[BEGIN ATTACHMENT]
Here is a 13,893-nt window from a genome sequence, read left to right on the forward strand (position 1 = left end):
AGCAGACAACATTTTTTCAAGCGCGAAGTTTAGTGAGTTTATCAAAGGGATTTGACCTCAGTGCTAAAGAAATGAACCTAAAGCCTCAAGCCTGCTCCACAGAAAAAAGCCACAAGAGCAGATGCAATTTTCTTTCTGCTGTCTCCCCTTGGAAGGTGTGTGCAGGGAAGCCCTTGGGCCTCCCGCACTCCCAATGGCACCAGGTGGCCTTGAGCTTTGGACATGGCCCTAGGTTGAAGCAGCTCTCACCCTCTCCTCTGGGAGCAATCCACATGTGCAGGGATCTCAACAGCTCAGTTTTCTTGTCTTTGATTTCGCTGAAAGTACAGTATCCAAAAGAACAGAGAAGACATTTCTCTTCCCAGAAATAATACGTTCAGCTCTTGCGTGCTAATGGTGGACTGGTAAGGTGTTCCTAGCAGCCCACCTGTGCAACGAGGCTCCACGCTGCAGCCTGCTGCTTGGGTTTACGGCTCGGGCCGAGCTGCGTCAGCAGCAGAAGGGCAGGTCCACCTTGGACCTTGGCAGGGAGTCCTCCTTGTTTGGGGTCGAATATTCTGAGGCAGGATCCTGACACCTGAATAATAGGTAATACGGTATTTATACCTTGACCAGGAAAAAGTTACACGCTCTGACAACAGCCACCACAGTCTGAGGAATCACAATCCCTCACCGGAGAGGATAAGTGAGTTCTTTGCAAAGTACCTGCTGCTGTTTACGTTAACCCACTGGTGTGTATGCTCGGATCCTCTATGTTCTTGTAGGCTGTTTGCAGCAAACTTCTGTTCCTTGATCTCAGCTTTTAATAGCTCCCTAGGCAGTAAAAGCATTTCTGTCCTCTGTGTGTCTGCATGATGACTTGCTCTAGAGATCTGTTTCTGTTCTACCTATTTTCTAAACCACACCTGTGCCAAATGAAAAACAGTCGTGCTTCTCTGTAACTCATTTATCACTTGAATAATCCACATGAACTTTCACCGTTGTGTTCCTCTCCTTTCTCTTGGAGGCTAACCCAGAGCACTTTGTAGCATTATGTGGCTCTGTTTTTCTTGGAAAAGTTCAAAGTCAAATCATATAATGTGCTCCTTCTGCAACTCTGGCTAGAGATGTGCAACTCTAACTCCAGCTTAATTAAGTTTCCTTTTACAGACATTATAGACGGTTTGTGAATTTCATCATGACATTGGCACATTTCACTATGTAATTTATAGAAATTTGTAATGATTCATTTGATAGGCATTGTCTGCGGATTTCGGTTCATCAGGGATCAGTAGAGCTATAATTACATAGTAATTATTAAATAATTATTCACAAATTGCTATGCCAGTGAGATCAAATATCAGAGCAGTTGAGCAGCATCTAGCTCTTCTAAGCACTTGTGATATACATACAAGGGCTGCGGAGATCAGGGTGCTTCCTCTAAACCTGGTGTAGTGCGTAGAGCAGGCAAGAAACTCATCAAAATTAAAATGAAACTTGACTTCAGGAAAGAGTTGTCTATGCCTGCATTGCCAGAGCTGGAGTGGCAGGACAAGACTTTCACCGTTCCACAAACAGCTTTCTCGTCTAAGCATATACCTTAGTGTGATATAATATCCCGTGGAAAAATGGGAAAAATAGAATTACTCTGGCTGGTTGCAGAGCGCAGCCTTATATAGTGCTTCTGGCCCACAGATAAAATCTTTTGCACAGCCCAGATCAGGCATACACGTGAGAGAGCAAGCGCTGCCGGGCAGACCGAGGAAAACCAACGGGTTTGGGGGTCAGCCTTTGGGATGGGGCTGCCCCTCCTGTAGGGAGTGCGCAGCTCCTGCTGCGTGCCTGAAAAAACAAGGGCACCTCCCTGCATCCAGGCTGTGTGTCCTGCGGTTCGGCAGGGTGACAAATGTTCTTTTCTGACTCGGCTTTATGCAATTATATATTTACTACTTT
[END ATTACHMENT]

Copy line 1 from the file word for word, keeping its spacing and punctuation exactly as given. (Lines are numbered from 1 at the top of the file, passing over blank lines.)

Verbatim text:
Here is a 13,893-nt window from a genome sequence, read left to right on the forward strand (position 1 = left end):